Industrialisation, which for the West had been a rational process accompanied with the substitution of religion for scientific reason and a new value system based on production and labour, was literally copied by Japan; not with rational, but cosmic intentions. A process which for the West had uprooted its existing cultural inheritance and replaced it with one of anti-culture and heterogeneity, was instead for Japan to be initiated by those very pre-modern motives. The adoption of Western technology was not purely functional in its aim, but symbolic because it had belonged to the West. Yamaguchi uses the concept of mitate, which is key in understanding the cosmic values which the Japanese attribute to signs and images. As a means of representation which manifests itself repeatedly in Japanese culture as the motive for this assimilation, Mitate (見立 literally ‘seestand’) would, in Yamaguchi’s words, “extend the image of an object”16 and “connect the visible elements that constitute the surroundings of an individual with the invisible totality of the world.”17 It is not the particularities of individual images which are emphasised as in the Western tradition, but the totality of the concept which they represent. Yamaguchi argues that Western artworks are presented as commodities to be sold, and thus their status as originals becomes vital. For Japanese representation on the other hand, through mitate, artwork as objects have value only in the sense that they make an unseen reality visible, and immerse the individual in the invisible aspects of the world. Western fineart displayed in a gallery is always accepted as the terminal point, being original and unique, requiring no action other than its own appreciation. The Western medium of the oil-painting sought to objectify its subject, to enhance its solidity and graspability, to turn the painting into an object in its own right. Copied artwork, in a mode not unlike advertising (literally as
Ibid, pg. 58 Ibid, pg. 63, my italics.
signs) always indicates a further action or object. Yamaguchi continues on the cosmic vein: “Japanese myth contains several accounts of fake Gods encountering real gods. In general, it seems to have been believed that the pseudo-gods appeared in the world first, and then were followed by the real ones. Sometimes fake things are thought to appear to be more real than the real 18
Ōtsuka Museum of Art, therefore, employs pseudo-objects which are in themselves empty, but as a collection signifies the Western heritage to which the Japanese are self-styled inheritors. The gallery is a mirror to the West, a charm intended to transplant its foreign culture directly into a Japanese context. The intention is to dispense with reality in favour of a simulation. Thus Yamaguchi makes clear the link between Japanese display and Baudrillard’s postmodern theory, stating “Mitate is something close to the idea of a simulacrum, a concept made popular by Jean Baudrillard. Mitate is always a pseudo-object… this sense of simulacrum is considered to be something like a rhetoric that turns the invisible into the visible.”19 Japanese display would be a creation in its own right, designed to transmit a specific meaning, a citation20 of something else.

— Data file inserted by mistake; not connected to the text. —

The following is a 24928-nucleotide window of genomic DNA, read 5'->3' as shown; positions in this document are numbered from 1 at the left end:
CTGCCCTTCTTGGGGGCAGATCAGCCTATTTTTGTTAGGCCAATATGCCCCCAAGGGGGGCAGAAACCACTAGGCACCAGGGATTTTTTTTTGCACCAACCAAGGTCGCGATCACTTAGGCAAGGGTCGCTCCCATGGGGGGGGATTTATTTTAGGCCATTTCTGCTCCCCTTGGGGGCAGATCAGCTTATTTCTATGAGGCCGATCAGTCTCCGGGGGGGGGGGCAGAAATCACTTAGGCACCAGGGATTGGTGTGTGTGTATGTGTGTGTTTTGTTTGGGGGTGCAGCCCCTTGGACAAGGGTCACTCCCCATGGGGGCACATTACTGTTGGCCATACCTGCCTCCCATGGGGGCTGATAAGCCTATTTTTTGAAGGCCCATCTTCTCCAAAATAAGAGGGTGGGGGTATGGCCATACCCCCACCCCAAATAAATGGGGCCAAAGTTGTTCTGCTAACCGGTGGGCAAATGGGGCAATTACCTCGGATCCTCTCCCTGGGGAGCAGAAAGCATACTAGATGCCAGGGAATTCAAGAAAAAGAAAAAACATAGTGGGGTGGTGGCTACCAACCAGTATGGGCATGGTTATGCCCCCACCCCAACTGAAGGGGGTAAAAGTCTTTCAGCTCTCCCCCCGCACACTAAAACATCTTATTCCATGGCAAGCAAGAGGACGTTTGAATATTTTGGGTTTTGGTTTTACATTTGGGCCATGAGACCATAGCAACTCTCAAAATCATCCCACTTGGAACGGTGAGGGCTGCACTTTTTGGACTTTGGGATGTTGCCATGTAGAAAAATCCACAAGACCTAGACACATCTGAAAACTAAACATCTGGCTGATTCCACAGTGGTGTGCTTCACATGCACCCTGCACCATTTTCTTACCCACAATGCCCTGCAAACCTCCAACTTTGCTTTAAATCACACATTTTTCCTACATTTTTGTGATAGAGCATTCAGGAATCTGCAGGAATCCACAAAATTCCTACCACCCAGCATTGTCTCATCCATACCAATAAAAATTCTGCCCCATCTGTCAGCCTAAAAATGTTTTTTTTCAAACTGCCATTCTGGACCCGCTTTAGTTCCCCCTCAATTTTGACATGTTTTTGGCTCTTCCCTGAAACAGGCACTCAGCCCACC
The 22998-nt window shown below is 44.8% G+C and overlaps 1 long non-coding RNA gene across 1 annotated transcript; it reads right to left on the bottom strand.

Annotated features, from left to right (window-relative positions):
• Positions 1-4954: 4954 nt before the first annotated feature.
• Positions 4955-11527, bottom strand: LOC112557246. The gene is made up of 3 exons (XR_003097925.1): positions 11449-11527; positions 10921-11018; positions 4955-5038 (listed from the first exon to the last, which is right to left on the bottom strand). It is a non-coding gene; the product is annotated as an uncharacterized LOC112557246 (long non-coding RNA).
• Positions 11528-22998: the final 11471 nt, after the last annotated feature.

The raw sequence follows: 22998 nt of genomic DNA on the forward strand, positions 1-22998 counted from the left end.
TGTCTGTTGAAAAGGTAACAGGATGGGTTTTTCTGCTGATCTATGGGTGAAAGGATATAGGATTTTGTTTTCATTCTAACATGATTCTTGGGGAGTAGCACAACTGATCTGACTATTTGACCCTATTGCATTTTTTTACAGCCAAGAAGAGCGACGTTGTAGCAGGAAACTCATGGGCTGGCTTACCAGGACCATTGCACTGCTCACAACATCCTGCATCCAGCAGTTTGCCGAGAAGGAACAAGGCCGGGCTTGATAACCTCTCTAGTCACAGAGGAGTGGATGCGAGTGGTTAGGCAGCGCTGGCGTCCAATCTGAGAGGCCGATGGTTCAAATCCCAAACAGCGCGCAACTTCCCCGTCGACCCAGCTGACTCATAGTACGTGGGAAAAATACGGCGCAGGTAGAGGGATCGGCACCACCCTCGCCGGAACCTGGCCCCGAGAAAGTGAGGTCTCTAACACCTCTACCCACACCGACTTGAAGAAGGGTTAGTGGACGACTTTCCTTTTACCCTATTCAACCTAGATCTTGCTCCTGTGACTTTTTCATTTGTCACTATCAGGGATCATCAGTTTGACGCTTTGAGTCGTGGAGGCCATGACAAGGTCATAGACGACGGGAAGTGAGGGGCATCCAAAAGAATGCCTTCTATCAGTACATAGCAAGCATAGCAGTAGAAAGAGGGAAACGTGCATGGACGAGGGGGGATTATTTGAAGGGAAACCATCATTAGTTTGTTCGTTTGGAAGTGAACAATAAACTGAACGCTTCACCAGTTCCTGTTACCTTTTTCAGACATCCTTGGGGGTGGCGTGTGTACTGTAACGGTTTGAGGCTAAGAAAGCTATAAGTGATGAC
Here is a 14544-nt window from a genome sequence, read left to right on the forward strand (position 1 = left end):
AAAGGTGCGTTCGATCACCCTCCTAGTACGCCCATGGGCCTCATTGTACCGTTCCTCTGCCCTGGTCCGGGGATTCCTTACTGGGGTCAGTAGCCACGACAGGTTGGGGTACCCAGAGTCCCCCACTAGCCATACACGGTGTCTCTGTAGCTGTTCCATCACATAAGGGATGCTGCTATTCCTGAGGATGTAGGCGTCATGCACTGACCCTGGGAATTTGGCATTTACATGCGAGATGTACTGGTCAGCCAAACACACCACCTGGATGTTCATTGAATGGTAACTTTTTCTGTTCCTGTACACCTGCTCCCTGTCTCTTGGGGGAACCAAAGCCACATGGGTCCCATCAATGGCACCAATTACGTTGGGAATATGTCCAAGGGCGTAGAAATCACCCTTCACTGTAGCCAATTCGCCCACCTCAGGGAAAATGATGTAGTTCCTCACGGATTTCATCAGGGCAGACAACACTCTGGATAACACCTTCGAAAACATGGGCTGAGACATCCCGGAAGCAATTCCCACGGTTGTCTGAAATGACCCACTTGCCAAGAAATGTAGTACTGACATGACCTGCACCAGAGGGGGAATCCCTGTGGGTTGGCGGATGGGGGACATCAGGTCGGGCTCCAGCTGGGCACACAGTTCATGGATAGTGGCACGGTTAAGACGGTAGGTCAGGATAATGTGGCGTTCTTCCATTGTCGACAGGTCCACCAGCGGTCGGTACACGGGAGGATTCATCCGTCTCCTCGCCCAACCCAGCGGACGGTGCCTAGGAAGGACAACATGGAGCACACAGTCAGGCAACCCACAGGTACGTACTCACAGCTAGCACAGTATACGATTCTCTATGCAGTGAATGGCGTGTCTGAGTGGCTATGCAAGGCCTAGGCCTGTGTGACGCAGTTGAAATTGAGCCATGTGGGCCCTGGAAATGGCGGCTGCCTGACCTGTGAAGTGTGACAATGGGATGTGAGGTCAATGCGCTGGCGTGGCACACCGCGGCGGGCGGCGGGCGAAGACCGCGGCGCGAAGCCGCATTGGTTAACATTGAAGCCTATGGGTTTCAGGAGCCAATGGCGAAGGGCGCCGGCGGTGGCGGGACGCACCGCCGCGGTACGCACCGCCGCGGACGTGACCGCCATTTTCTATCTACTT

Ibid, pg. 64 Ibid 20 Yamaguchi calls Mitate the “art of citation.” Ibid, pg. 64 19
Baudrillard’s own reactions to Japanese culture are few, but significant: "In the future, power will belong to those peoples with no origins and no authenticity who know how to exploit the situation to the full. Look at Japan, which [has managed] to transform that power of territoriality and feudalism into that of deterritoriality and weightlessness. Japan is already a satellite of the planet Earth.”
Though he acknowledges the uniqueness of Japan’s immaterial culture, his comments intend to mystify. For there is proof of Japan’s origins and authenticity, but less proof of any transformation of culture, which he claims to have taken place (the transformation of Western culture from modern to postmodern being a key aspect of Baudrillard’s theory.) Akin to how elements of Western modernity were present in Japan’s historic architecture, so too it seems that elements of postmodern theory, mitate in particular, had been present in Japan’s traditional visual culture. The Japanese seem to have not suffered the great upheavals that modernity had brought in the West, including highly prizing original goods, which was a product of the West’s industrial revolution. Masao Miyoshi, in Postmodern in Japan (1989) agrees, stating that “Japan seemed to offer the spectacle of a society that had for nearly three centuries experienced life at the ‘end of History.’”22 Japan’s progression from pre-modern to present day had left much of its traditional culture intact. 21
Baudrillard, J.: America, 1988, pg. 76 Masao Miyoshi, Postmodern in Japan (1989) pg xii, Miyoshi goes on to argue that “ Japan sought to envisage a realm that was neither modern (West) nor premodern (Orient), capable of simultaneously resisting being incorporated by the past and absorbed by the present in order to imagine a future free from the constraints of both.” pg. xvi 22